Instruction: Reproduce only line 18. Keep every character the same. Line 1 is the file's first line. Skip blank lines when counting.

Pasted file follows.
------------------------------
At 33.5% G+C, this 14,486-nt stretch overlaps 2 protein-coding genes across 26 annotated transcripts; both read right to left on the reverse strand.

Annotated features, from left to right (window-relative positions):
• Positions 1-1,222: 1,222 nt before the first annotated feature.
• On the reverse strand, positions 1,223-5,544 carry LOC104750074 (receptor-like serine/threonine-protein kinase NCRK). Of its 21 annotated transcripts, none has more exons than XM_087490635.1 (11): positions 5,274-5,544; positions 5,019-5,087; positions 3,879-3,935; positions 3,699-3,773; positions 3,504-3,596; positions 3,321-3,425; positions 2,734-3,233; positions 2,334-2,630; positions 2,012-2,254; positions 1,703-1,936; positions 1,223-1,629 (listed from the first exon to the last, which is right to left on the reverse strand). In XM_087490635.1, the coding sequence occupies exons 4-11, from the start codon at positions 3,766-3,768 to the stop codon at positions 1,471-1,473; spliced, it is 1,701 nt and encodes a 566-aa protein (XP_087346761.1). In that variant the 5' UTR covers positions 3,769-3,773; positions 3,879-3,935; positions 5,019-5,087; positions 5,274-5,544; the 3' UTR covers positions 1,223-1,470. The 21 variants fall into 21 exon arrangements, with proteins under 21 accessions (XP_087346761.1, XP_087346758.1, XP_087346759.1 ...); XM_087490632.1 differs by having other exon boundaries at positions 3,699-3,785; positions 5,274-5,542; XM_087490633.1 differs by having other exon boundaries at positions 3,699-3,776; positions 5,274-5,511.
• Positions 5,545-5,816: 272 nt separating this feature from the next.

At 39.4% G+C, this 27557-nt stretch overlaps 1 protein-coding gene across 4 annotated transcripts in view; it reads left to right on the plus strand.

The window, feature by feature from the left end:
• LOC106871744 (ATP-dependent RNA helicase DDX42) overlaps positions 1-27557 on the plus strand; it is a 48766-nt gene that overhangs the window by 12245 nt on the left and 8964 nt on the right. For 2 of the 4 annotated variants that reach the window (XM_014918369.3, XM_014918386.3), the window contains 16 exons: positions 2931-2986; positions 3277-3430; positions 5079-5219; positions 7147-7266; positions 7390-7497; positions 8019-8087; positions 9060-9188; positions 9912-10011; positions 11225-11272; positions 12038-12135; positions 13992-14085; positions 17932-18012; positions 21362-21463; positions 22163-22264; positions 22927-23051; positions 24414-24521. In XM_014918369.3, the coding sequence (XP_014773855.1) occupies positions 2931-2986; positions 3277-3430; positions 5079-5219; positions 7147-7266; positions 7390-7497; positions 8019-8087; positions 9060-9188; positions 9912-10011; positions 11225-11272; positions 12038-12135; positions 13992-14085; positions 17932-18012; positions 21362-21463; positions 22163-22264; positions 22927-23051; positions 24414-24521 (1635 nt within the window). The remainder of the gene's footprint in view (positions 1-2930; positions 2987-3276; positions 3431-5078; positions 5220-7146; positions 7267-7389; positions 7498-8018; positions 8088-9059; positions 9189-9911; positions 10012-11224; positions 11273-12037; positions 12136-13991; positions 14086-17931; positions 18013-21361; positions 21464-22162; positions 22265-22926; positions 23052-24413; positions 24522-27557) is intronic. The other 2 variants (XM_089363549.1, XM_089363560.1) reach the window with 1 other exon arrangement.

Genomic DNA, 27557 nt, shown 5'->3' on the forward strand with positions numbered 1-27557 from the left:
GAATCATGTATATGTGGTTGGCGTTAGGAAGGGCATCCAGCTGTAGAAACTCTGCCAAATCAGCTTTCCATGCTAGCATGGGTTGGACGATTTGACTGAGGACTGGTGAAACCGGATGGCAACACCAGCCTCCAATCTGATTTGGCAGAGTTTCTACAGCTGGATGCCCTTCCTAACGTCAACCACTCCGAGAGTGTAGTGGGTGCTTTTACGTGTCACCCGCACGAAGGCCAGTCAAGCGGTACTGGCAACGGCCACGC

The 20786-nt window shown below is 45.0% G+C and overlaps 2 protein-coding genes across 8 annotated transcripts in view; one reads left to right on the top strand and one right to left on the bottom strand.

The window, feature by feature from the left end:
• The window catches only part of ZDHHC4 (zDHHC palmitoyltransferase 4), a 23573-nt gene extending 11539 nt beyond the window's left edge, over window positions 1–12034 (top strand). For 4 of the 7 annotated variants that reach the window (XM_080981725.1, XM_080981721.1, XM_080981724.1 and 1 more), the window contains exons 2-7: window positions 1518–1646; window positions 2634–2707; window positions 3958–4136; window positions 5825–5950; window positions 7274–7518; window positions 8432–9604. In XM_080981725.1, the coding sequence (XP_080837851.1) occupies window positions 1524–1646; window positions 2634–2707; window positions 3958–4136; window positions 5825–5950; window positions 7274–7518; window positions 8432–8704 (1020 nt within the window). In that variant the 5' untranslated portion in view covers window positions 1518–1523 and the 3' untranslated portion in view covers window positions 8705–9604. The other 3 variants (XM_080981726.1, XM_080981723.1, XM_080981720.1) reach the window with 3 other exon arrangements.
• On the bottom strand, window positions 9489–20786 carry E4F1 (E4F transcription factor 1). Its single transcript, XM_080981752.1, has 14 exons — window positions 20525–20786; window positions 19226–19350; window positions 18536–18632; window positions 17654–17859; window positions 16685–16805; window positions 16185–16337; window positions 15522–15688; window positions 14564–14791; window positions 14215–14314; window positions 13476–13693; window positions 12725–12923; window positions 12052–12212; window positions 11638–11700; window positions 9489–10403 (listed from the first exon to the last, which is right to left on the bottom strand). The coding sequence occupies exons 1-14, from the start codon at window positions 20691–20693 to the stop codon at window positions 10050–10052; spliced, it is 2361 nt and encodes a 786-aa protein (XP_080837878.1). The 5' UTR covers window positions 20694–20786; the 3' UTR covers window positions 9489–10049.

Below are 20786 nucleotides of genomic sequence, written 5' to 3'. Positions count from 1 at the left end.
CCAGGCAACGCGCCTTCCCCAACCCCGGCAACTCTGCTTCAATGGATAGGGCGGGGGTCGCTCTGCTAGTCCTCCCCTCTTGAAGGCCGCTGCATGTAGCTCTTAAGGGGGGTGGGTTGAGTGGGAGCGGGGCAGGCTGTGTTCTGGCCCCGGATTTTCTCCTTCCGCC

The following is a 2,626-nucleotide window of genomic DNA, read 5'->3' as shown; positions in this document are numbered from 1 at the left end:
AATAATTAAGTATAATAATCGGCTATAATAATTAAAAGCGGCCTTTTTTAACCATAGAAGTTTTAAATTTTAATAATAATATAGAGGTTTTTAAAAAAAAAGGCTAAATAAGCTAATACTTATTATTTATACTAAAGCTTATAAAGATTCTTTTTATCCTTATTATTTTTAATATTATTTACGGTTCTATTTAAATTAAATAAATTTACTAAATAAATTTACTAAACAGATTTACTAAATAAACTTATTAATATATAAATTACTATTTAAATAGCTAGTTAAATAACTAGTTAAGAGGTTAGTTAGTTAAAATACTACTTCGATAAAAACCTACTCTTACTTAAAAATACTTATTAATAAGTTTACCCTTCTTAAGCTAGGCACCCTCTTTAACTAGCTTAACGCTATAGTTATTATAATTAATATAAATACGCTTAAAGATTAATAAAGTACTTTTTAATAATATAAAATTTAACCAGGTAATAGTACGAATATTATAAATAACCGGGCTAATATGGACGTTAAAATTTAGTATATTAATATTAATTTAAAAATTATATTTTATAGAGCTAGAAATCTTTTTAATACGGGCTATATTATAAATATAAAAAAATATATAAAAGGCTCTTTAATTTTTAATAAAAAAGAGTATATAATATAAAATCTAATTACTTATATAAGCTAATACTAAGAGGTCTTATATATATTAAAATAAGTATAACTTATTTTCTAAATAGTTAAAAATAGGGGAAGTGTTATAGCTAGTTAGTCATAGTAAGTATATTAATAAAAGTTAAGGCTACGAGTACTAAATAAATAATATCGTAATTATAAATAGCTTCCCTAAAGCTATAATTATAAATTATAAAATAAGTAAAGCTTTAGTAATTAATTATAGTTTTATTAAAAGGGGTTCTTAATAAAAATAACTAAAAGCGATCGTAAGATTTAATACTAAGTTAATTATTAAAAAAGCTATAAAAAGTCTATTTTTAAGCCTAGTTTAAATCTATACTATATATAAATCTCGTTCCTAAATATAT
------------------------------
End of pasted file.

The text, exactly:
AATAATTAAGTATAATAATCGGCTATAATAATTAAAAGCGGCCTTTTTTAACCATAGAAGTTTTAAATTTTAATAATAATATAGAGGTTTTTAAAAAAAAAGGCTAAATAAGCTAATACTTATTATTTATACTAAAGCTTATAAAGATTCTTTTTATCCTTATTATTTTTAATATTATTTACGGTTCTATTTAAATTAAATAAATTTACTAAATAAATTTACTAAACAGATTTACTAAATAAACTTATTAATATATAAATTACTATTTAAATAGCTAGTTAAATAACTAGTTAAGAGGTTAGTTAGTTAAAATACTACTTCGATAAAAACCTACTCTTACTTAAAAATACTTATTAATAAGTTTACCCTTCTTAAGCTAGGCACCCTCTTTAACTAGCTTAACGCTATAGTTATTATAATTAATATAAATACGCTTAAAGATTAATAAAGTACTTTTTAATAATATAAAATTTAACCAGGTAATAGTACGAATATTATAAATAACCGGGCTAATATGGACGTTAAAATTTAGTATATTAATATTAATTTAAAAATTATATTTTATAGAGCTAGAAATCTTTTTAATACGGGCTATATTATAAATATAAAAAAATATATAAAAGGCTCTTTAATTTTTAATAAAAAAGAGTATATAATATAAAATCTAATTACTTATATAAGCTAATACTAAGAGGTCTTATATATATTAAAATAAGTATAACTTATTTTCTAAATAGTTAAAAATAGGGGAAGTGTTATAGCTAGTTAGTCATAGTAAGTATATTAATAAAAGTTAAGGCTACGAGTACTAAATAAATAATATCGTAATTATAAATAGCTTCCCTAAAGCTATAATTATAAATTATAAAATAAGTAAAGCTTTAGTAATTAATTATAGTTTTATTAAAAGGGGTTCTTAATAAAAATAACTAAAAGCGATCGTAAGATTTAATACTAAGTTAATTATTAAAAAAGCTATAAAAAGTCTATTTTTAAGCCTAGTTTAAATCTATACTATATATAAATCTCGTTCCTAAATATAT